Members include Jeffrey Cain, guitar; Cedric LeMoyne, bass; Gregory Slay, drums; Cinjun Tate, vocals, guitar; Shelby Tate, guitar.
Group formed, c. 1989; released debut LP, Remy Zero, 1996; released Villa Elaine, 1998; released The Golden Hum, 2001.
Villa Elaine did more than sell copies—it was a critical success as well. Gamboa called the songs “Prophecy” and “Whither Vulcan” “intricately interwoven,” and wrote that “Fair” and “Goodbye Little World” are “effective in their simplicity—enhanced by the gorgeous harmonies of the brothers Tate.” But Remy Zero were hard-pressed to “replicate some of the plush soundscapes” from Villa Elaine in concert, according to critic Marc Weingarten of the Los Angeles Times. In 1999 Cinjun Tate began a short-lived but highly publicized marriage to actress Alyssa Milano of the television series Charmed.
The Remy Zero single “Save Me” was chosen as the theme song for the television show Smallville. Some bands may have balked at the notion of “selling out” to promote a television show and risk their artistic credibility and reputation. The members of Remy Zero, however, jumped at the opportunity. “This can be a new jukebox where you see a new band fronting TV shows,” Slay said in an interview located online at dotmusic. “The Internet, TV, and movies are openings for musicians,” Cain agreed in the same interview. “People in other countries are getting to know us because of a TV show,” Cinjun Tate told the Evening Times. “It’s bizarre.”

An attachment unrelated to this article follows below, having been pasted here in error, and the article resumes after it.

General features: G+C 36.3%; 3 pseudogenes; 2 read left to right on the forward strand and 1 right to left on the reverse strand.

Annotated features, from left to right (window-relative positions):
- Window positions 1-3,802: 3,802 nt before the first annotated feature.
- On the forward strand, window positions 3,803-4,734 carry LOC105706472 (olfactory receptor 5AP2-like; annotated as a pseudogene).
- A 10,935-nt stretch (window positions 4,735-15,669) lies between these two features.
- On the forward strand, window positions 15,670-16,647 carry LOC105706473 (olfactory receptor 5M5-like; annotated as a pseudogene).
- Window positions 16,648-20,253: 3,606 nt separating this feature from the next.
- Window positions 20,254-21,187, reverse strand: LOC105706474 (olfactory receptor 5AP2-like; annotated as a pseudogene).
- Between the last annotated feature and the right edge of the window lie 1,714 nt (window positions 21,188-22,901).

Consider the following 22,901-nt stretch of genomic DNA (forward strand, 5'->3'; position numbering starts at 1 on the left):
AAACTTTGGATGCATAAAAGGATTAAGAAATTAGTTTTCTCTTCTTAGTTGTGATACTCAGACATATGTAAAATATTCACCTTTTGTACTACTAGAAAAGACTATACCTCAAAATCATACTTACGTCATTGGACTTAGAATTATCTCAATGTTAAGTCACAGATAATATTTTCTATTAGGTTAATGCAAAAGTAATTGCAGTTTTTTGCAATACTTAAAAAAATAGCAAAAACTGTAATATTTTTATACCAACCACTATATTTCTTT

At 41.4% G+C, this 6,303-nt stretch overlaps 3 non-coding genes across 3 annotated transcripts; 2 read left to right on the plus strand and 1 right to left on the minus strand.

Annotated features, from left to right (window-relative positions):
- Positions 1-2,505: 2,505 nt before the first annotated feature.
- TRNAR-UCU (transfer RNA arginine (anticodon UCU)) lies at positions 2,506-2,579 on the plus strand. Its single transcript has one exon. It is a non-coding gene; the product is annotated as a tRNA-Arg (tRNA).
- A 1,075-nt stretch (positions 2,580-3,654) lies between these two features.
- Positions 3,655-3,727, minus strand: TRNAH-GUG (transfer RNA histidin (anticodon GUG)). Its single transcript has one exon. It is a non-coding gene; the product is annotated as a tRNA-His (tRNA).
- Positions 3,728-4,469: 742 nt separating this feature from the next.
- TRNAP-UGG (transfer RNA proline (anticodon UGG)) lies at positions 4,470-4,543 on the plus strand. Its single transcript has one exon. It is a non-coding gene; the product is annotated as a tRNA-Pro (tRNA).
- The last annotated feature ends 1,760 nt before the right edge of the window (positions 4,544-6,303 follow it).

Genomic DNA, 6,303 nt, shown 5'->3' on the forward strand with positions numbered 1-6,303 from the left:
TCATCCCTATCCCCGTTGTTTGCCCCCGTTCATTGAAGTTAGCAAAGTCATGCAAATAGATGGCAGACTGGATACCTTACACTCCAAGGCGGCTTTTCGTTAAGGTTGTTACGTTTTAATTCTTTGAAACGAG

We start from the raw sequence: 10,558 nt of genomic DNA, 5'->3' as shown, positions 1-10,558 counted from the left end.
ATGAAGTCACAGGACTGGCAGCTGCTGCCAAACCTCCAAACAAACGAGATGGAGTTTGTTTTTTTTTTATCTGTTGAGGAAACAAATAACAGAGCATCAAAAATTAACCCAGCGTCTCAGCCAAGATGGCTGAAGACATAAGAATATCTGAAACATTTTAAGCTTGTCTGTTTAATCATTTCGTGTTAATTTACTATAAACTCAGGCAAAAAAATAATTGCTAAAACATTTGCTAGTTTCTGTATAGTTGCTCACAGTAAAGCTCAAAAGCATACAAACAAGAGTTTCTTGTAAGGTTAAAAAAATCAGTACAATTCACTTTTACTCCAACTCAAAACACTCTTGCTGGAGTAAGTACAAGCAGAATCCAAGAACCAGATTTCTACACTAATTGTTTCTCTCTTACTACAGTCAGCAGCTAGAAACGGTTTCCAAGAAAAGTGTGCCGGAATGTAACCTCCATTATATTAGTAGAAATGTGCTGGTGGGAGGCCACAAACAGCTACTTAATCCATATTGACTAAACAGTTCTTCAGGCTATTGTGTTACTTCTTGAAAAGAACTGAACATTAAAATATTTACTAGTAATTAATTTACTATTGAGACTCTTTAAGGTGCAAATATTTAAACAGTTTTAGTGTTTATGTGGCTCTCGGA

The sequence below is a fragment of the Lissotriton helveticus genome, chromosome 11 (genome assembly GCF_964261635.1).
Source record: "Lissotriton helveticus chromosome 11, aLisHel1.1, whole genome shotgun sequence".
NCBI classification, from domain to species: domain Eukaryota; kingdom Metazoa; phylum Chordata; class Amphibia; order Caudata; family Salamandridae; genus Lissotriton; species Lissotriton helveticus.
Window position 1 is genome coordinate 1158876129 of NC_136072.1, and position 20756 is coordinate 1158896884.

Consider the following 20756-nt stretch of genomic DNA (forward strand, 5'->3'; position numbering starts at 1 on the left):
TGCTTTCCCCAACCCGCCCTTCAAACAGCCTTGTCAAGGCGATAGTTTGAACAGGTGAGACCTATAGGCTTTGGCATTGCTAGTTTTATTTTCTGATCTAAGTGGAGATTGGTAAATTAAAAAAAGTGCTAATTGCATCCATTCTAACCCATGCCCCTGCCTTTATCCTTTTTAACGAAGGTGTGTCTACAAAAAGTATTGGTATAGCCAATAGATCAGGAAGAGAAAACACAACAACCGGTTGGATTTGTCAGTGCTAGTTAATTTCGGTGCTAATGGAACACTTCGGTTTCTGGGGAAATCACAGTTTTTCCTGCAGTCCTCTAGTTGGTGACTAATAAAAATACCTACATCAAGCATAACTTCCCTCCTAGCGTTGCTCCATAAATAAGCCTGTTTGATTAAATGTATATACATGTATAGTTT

By the time Remy Zero’s third album, The Golden Hum, was released in 2001, the group had been together more than a decade. After Manágement and label changes, LeMoyne said in the dotmusic interview, “We’ve earned our stripes as far as making records goes.” Cain continued: “This has been growing for ten years and now it’s being noticed. The success we’re having now is directly following on from what we’ve done in the past.”
“This record was more examining your internal relationship between the things you are going through,” bassist LeMoyne said of The Golden Hum in an interview located online at ChartAttack.com. They credited producer Jack Joseph Puig, who had worked with No Doubt, Tricky, and Green Day, with creating the right environment in the studio during the recording process. RollingStone.com described The Golden Hum as “fragile and transcendent territory, breaking provocative new ground that truly places the fivesome in a category of their own.” One Daily Record critic was challenged to find the right words to describe the album that, he wrote, “breaks boundaries and restores your faith in music.” Cinjun Tate’s “emotional drive is difficult to deny,” wrote a Guardian critic in 2002.